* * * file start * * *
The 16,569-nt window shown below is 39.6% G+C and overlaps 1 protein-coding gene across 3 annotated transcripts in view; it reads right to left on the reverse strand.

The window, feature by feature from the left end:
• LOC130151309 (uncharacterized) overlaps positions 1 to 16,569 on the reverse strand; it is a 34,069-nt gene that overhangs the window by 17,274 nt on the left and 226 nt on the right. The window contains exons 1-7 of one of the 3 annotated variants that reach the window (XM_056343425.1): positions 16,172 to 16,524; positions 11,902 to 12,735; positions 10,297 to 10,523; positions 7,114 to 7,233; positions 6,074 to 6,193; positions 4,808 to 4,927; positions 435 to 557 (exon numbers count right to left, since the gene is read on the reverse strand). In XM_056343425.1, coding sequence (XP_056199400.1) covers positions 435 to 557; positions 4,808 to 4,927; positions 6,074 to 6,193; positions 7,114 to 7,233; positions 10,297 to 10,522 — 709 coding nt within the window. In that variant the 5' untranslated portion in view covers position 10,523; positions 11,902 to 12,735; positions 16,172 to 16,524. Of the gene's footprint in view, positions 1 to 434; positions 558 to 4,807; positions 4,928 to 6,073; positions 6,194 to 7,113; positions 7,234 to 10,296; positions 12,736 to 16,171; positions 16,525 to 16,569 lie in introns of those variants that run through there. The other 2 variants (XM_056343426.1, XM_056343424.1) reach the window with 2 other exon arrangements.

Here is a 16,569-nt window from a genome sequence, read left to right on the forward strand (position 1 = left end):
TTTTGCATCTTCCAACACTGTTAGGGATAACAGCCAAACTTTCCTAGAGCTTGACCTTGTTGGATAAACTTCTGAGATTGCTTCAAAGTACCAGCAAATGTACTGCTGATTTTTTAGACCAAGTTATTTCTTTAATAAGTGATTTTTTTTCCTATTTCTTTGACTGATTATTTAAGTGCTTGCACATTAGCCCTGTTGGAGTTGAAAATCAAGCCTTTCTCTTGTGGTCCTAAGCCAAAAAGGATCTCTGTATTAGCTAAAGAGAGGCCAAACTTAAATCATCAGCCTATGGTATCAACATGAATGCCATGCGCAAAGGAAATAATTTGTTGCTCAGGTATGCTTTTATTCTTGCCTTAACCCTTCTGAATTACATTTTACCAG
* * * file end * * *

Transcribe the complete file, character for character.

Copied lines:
The 16,569-nt window shown below is 39.6% G+C and overlaps 1 protein-coding gene across 3 annotated transcripts in view; it reads right to left on the reverse strand.

The window, feature by feature from the left end:
• LOC130151309 (uncharacterized) overlaps positions 1 to 16,569 on the reverse strand; it is a 34,069-nt gene that overhangs the window by 17,274 nt on the left and 226 nt on the right. The window contains exons 1-7 of one of the 3 annotated variants that reach the window (XM_056343425.1): positions 16,172 to 16,524; positions 11,902 to 12,735; positions 10,297 to 10,523; positions 7,114 to 7,233; positions 6,074 to 6,193; positions 4,808 to 4,927; positions 435 to 557 (exon numbers count right to left, since the gene is read on the reverse strand). In XM_056343425.1, coding sequence (XP_056199400.1) covers positions 435 to 557; positions 4,808 to 4,927; positions 6,074 to 6,193; positions 7,114 to 7,233; positions 10,297 to 10,522 — 709 coding nt within the window. In that variant the 5' untranslated portion in view covers position 10,523; positions 11,902 to 12,735; positions 16,172 to 16,524. Of the gene's footprint in view, positions 1 to 434; positions 558 to 4,807; positions 4,928 to 6,073; positions 6,194 to 7,113; positions 7,234 to 10,296; positions 12,736 to 16,171; positions 16,525 to 16,569 lie in introns of those variants that run through there. The other 2 variants (XM_056343426.1, XM_056343424.1) reach the window with 2 other exon arrangements.

Here is a 16,569-nt window from a genome sequence, read left to right on the forward strand (position 1 = left end):
TTTTGCATCTTCCAACACTGTTAGGGATAACAGCCAAACTTTCCTAGAGCTTGACCTTGTTGGATAAACTTCTGAGATTGCTTCAAAGTACCAGCAAATGTACTGCTGATTTTTTAGACCAAGTTATTTCTTTAATAAGTGATTTTTTTTCCTATTTCTTTGACTGATTATTTAAGTGCTTGCACATTAGCCCTGTTGGAGTTGAAAATCAAGCCTTTCTCTTGTGGTCCTAAGCCAAAAAGGATCTCTGTATTAGCTAAAGAGAGGCCAAACTTAAATCATCAGCCTATGGTATCAACATGAATGCCATGCGCAAAGGAAATAATTTGTTGCTCAGGTATGCTTTTATTCTTGCCTTAACCCTTCTGAATTACATTTTACCAG